This Government‘s increased focus on oceans and fisheries is reflected work being progressed in support of these objectives.
I want to share some of this with you today and to hear from you about your priorities.
Revitalising the Hauraki Gulf
One of the country’s most valued and intensively used coastal spaces is the Hauraki Gulf. Its waters and islands support a range of species from seabirds to seabed dwelling corals.
To ensure the Gulf can be enjoyed by future generations, this Government has delivered its strategy for action, Revitalising the Gulf, in response to the call for action made by the 2017 Sea Change – Hauraki Gulf Marine Spatial Plan. It addresses many pressures on this environment. I want to acknowledge those from this university who helped shape this important strategy, including Professor John Montgomery, for his role as a member of the Sea Change Ministerial Advisory Committee. I also want to thank those who supported the development of the original Sea Change plan, and the Hauraki Gulf Forum for their work in raising awareness about the Gulf’s degradation.
Revitalising the Gulf sets out a long-term plan to improve the health of this important area and drive integrated actions, including establishing new marine protection areas and the development of the country’s first area-specific fisheries plan.
The fisheries plan will restrict trawl fishing to carefully selected corridors.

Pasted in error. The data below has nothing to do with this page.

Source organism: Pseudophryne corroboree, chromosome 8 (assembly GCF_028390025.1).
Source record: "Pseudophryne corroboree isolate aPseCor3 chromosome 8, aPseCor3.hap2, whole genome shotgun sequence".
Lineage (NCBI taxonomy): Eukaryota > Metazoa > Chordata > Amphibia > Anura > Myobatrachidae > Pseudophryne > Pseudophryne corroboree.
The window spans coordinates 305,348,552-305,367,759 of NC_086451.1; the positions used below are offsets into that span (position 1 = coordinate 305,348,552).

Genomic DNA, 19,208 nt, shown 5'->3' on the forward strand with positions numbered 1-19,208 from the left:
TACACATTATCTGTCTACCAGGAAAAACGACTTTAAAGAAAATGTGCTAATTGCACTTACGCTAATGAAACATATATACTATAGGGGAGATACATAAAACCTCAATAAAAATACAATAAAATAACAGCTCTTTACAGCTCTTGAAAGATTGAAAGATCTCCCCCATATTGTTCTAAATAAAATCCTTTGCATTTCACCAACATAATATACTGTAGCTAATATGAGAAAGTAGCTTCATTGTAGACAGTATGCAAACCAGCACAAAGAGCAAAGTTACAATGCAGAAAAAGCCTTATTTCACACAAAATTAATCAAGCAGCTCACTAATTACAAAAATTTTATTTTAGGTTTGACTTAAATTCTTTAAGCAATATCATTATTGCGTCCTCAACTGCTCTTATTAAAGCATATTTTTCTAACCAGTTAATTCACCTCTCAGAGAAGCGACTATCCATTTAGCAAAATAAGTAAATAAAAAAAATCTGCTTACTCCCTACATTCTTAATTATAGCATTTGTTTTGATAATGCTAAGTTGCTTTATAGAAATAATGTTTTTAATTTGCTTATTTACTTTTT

Complementary work is underway via the National Policy Statement on Freshwater Management. The serious effects of land sourced activities on sediment loads in the Firth of Thames must be better addressed.
An advisory group has been established to support revitalising the Gulf is made up of stakeholders in local fisheries management decisions. Work to finalise the fisheries plan is to be completed later this year.
Soon after taking responsibility for the Oceans and Fisheries portfolio I became concerned about the parlous state of New Zealand’s scallop fisheries.
Scallops from the top of the South Island were once the largest scallop fishery in the country. However, it has been closed since 2016 due to decimating stock levels, Reseeding efforts have been unsuccessful in recent years.
Northland and Coromandel scallops even before this year have had very significant reductions to catch limits in recent years, but even reduced levels of catches were at near historical lows. There were individual events that worried people, the spike up and then rapid decline in catches in Opito Bay worried me, and I took active steps to get more information.
In September 2021, I approved a request made by the Ngāti Hei Trust to close the east Coromandel scallop fishery for a period of 2 years. This followed a customary rāhui placed by Ngāti Hei on the Opito Bay area in December 2020, to take pressure off the scallop fishery.
Updated scientific surveys received soon after for key scallop fishing areas confirmed my and community concenrs that scallop beds are in very bad shape.